City manager Ty Lewis announced new assistant manager Chris Hoet

PASO ROBLES — On Nov. 16, the Paso Robles City Council meeting included the introduction of a new solid waste ordinance, presented by Wastewater Resource Manager and Interim Solid Waste Coordinator Matt Thompson.

Council approved the new ordinance with a 4-1 vote, Councilman John Hammon dissented.

Hammon’s comments and questions audio were unclear through the live stream on YouTube. However, during the vote, he clarified that he would be voting no because of how the ordinance is written.


The State Legislature passed Senate Bill (SB) 1383 in 2016, which sets a goal to reduce the disposal of organic material to landfills by 75 percent by 2025. The California Department of Resources Recycling and Recovery (CalRecycle) adopted regulations to implement SB 1383 in November 2020.

The new regulations included all cities, residential households, multi-family dwellings, commercial businesses, commercial edible food generators, waste haulers, and food recovery organizations to support the statewide goal to reduce organic waste disposal in landfills.

The City prepared the proposed ordinance using a model document prepared by CalRecycle, with assistance from San Luis Obispo County Integrated Waste Management Authority (IWMA). The proposed ordinance is consistent with all other cities in San Luis Obispo County.

In Paso Robles, all single-family residential solid waste customers and many commercial customers already have a three-container system, including a green waste container. SB 1383 Regulations and the proposed ordinance anticipate that food waste will be disposed in the green container instead of the black trash container. Some commercial customers and multi-family dwellings that do not currently have a green container will be required to get one. Some commercial customers may have space constraints or generate a negligible amount of organic waste. These customers may be eligible for a waiver from SB 1383 requirements. Paso Waste and IWMA will assist the City with the processing of waiver requests.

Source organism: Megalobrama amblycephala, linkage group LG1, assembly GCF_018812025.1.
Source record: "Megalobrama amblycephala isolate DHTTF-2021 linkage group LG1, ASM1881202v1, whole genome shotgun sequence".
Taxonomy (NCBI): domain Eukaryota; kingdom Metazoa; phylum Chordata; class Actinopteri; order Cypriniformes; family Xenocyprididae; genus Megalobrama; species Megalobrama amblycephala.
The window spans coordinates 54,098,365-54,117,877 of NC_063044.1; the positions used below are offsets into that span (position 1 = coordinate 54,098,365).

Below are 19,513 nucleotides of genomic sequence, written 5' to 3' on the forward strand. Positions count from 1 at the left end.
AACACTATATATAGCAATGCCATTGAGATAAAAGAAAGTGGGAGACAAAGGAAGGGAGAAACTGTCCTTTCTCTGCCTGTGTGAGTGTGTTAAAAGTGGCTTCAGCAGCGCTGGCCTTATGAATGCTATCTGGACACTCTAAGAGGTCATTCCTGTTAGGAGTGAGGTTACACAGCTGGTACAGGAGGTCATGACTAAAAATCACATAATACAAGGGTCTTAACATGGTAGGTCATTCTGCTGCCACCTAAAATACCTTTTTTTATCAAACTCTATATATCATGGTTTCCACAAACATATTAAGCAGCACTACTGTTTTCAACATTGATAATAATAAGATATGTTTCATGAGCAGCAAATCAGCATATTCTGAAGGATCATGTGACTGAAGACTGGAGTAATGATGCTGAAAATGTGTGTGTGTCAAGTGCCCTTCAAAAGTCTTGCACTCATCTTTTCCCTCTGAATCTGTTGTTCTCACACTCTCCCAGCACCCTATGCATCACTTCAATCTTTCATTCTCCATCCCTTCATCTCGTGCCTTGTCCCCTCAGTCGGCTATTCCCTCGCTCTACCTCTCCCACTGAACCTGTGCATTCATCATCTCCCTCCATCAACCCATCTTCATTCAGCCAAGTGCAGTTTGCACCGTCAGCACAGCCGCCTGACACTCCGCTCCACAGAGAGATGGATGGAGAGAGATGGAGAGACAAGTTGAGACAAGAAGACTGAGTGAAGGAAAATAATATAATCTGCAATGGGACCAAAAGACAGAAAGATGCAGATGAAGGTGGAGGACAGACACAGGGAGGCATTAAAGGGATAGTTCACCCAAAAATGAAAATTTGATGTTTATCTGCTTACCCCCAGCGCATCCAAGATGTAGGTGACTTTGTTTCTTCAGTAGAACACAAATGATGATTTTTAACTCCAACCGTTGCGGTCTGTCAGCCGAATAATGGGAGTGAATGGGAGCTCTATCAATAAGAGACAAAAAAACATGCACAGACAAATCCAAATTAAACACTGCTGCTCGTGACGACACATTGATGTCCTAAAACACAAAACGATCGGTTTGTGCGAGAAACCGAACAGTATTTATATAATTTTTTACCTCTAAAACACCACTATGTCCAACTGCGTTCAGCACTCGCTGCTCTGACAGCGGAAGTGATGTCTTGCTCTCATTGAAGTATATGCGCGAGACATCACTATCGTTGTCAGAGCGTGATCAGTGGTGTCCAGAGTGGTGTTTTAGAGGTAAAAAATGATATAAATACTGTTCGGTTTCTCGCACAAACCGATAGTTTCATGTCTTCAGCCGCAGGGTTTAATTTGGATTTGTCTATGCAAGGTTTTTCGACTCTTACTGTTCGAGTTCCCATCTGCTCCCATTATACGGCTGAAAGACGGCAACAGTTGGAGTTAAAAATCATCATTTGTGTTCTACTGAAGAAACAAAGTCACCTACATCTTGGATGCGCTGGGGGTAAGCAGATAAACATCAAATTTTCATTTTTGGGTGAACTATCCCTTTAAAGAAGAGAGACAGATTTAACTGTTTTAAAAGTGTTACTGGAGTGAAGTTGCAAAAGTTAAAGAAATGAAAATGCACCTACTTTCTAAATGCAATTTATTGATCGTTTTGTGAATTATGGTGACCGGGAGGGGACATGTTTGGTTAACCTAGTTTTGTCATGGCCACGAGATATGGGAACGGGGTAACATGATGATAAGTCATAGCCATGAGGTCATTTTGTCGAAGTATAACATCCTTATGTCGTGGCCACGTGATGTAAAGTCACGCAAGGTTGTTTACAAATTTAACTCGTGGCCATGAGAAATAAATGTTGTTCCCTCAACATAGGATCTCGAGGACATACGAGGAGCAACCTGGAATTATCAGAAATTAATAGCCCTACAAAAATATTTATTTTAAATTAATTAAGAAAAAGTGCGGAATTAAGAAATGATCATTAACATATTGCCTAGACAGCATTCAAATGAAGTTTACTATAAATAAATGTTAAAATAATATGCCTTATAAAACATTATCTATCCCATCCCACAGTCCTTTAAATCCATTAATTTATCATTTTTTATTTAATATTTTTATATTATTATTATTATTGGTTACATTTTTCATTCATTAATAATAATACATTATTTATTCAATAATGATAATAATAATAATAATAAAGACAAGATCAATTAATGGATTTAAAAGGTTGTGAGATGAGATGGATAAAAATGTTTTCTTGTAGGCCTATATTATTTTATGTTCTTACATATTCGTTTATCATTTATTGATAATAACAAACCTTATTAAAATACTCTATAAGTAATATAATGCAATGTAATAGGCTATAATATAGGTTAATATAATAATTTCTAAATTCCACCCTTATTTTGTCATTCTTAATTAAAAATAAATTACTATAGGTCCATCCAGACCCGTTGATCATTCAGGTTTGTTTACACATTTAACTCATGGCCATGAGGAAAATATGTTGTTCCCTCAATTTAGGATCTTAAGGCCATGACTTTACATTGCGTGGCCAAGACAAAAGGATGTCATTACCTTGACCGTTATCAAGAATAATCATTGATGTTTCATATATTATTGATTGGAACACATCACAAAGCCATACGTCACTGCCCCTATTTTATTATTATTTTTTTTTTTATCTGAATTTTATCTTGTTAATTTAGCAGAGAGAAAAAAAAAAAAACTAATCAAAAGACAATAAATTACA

Thompson explains, “The whole intent behind putting the organic waste into the green waste bin is to keep it out of the landfill, and it’s also an opportunity in the future to turn that waste into a renewable source of energy, renewable natural gas.”

The new regulations will take effect on Jan. 1, 2022.

Paso Waste will haul organic waste collected in green containers to either a large composting facility or an anaerobic digestion facility in San Luis Obispo. This will generate an ample supply of “organic waste products” (generally compost, mulch, and renewable natural gas).

In the future, the City will host free compost giveaway events and use over 3,000 tons of compost or mulch each year.

In the long term, Paso Waste has plans to install an anaerobic digester at their yard on Wallace Drive. Anaerobic digesters are an environmentally friendly alternative to composting. Anaerobic digesters break down organic waste and produce renewable natural gas. This renewable natural gas may be used in conjunction with Paso Waste’s existing compressed natural gas facility to fuel its fleet of natural-gas powered trash trucks and other natural gas vehicles.

Paso Robles City Manager Ty Lewis announced the new assistant city manager hire, Chris Huot from Bakersfield. Huot will begin his new position on Jan. 3, 2022.

Lewis also informed the council that staff has wrapped up the recruitment process for a new police chief. Staff is currently working through background investigations and are hopeful to have a new police chief in place by the end of the year.

Lewis also took time to thank city staff after concluding his third month as city manager. There will be a staff report prepared on Barney Swartz park with updates for the next city council meeting.

The next regularly scheduled City Council will be Dec. 7 at 6:30 p.m.